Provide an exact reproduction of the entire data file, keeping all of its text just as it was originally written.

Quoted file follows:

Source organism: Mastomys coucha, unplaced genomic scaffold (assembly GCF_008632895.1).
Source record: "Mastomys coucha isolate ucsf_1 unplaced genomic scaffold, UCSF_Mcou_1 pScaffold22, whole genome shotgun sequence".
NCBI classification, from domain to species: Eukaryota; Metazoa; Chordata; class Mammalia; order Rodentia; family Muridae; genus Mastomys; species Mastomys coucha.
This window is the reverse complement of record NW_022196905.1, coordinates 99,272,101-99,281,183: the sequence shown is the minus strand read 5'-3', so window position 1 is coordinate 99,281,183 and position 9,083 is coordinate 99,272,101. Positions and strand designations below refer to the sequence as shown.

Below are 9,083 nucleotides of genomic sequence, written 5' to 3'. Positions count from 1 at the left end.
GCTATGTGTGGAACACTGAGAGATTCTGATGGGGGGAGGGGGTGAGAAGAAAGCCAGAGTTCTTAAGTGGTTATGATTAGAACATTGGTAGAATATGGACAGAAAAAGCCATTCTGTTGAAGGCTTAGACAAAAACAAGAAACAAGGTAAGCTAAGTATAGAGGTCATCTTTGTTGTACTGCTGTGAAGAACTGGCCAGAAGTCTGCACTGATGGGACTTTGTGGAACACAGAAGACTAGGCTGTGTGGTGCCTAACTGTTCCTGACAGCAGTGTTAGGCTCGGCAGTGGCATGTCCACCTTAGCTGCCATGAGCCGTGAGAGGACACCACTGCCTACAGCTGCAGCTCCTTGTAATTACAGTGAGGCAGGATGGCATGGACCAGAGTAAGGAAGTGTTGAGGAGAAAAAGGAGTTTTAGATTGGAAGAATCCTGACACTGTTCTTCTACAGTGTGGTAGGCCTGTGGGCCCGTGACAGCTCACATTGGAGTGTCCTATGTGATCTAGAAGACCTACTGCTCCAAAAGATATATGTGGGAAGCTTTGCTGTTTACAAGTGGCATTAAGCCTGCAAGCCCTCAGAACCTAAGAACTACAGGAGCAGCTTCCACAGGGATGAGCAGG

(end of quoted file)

Source organism: Mastomys coucha, unplaced genomic scaffold (assembly GCF_008632895.1).
Source record: "Mastomys coucha isolate ucsf_1 unplaced genomic scaffold, UCSF_Mcou_1 pScaffold22, whole genome shotgun sequence".
NCBI classification, from domain to species: Eukaryota; Metazoa; Chordata; class Mammalia; order Rodentia; family Muridae; genus Mastomys; species Mastomys coucha.
This window is the reverse complement of record NW_022196905.1, coordinates 99,272,101-99,281,183: the sequence shown is the minus strand read 5'-3', so window position 1 is coordinate 99,281,183 and position 9,083 is coordinate 99,272,101. Positions and strand designations below refer to the sequence as shown.

Below are 9,083 nucleotides of genomic sequence, written 5' to 3'. Positions count from 1 at the left end.
GCTATGTGTGGAACACTGAGAGATTCTGATGGGGGGAGGGGGTGAGAAGAAAGCCAGAGTTCTTAAGTGGTTATGATTAGAACATTGGTAGAATATGGACAGAAAAAGCCATTCTGTTGAAGGCTTAGACAAAAACAAGAAACAAGGTAAGCTAAGTATAGAGGTCATCTTTGTTGTACTGCTGTGAAGAACTGGCCAGAAGTCTGCACTGATGGGACTTTGTGGAACACAGAAGACTAGGCTGTGTGGTGCCTAACTGTTCCTGACAGCAGTGTTAGGCTCGGCAGTGGCATGTCCACCTTAGCTGCCATGAGCCGTGAGAGGACACCACTGCCTACAGCTGCAGCTCCTTGTAATTACAGTGAGGCAGGATGGCATGGACCAGAGTAAGGAAGTGTTGAGGAGAAAAAGGAGTTTTAGATTGGAAGAATCCTGACACTGTTCTTCTACAGTGTGGTAGGCCTGTGGGCCCGTGACAGCTCACATTGGAGTGTCCTATGTGATCTAGAAGACCTACTGCTCCAAAAGATATATGTGGGAAGCTTTGCTGTTTACAAGTGGCATTAAGCCTGCAAGCCCTCAGAACCTAAGAACTACAGGAGCAGCTTCCACAGGGATGAGCAGG